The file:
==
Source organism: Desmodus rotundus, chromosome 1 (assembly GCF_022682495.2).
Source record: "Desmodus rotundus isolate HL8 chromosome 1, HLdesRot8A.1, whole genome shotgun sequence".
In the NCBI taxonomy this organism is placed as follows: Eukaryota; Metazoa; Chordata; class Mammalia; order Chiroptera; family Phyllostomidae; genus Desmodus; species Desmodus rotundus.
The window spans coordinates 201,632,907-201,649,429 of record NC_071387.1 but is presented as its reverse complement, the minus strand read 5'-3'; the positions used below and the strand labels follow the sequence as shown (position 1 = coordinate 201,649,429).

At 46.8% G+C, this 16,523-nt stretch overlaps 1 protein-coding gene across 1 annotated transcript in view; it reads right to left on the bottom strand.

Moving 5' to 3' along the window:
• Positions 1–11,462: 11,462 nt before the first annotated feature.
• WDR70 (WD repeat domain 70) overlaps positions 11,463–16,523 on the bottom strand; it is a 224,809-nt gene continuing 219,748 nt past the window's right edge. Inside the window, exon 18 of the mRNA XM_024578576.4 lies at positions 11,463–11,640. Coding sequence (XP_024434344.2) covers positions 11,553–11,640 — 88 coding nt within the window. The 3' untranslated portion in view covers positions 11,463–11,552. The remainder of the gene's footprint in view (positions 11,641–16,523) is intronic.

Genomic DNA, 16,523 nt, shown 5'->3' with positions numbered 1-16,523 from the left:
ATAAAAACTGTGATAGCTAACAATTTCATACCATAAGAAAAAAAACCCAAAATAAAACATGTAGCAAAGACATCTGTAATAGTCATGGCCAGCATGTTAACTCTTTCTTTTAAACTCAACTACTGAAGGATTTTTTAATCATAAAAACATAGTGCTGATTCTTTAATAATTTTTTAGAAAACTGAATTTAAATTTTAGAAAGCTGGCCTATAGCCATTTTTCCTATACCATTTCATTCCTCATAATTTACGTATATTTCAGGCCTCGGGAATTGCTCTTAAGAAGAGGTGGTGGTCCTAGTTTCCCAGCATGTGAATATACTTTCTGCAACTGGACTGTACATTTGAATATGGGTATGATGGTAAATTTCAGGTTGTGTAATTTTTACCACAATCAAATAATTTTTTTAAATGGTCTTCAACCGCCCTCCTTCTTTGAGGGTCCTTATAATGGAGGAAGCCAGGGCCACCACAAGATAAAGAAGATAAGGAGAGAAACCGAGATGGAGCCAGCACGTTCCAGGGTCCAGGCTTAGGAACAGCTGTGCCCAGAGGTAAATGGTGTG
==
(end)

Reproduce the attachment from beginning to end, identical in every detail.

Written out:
Source organism: Desmodus rotundus, chromosome 1 (assembly GCF_022682495.2).
Source record: "Desmodus rotundus isolate HL8 chromosome 1, HLdesRot8A.1, whole genome shotgun sequence".
In the NCBI taxonomy this organism is placed as follows: Eukaryota; Metazoa; Chordata; class Mammalia; order Chiroptera; family Phyllostomidae; genus Desmodus; species Desmodus rotundus.
The window spans coordinates 201,632,907-201,649,429 of record NC_071387.1 but is presented as its reverse complement, the minus strand read 5'-3'; the positions used below and the strand labels follow the sequence as shown (position 1 = coordinate 201,649,429).

At 46.8% G+C, this 16,523-nt stretch overlaps 1 protein-coding gene across 1 annotated transcript in view; it reads right to left on the bottom strand.

Moving 5' to 3' along the window:
• Positions 1–11,462: 11,462 nt before the first annotated feature.
• WDR70 (WD repeat domain 70) overlaps positions 11,463–16,523 on the bottom strand; it is a 224,809-nt gene continuing 219,748 nt past the window's right edge. Inside the window, exon 18 of the mRNA XM_024578576.4 lies at positions 11,463–11,640. Coding sequence (XP_024434344.2) covers positions 11,553–11,640 — 88 coding nt within the window. The 3' untranslated portion in view covers positions 11,463–11,552. The remainder of the gene's footprint in view (positions 11,641–16,523) is intronic.

Genomic DNA, 16,523 nt, shown 5'->3' with positions numbered 1-16,523 from the left:
ATAAAAACTGTGATAGCTAACAATTTCATACCATAAGAAAAAAAACCCAAAATAAAACATGTAGCAAAGACATCTGTAATAGTCATGGCCAGCATGTTAACTCTTTCTTTTAAACTCAACTACTGAAGGATTTTTTAATCATAAAAACATAGTGCTGATTCTTTAATAATTTTTTAGAAAACTGAATTTAAATTTTAGAAAGCTGGCCTATAGCCATTTTTCCTATACCATTTCATTCCTCATAATTTACGTATATTTCAGGCCTCGGGAATTGCTCTTAAGAAGAGGTGGTGGTCCTAGTTTCCCAGCATGTGAATATACTTTCTGCAACTGGACTGTACATTTGAATATGGGTATGATGGTAAATTTCAGGTTGTGTAATTTTTACCACAATCAAATAATTTTTTTAAATGGTCTTCAACCGCCCTCCTTCTTTGAGGGTCCTTATAATGGAGGAAGCCAGGGCCACCACAAGATAAAGAAGATAAGGAGAGAAACCGAGATGGAGCCAGCACGTTCCAGGGTCCAGGCTTAGGAACAGCTGTGCCCAGAGGTAAATGGTGTG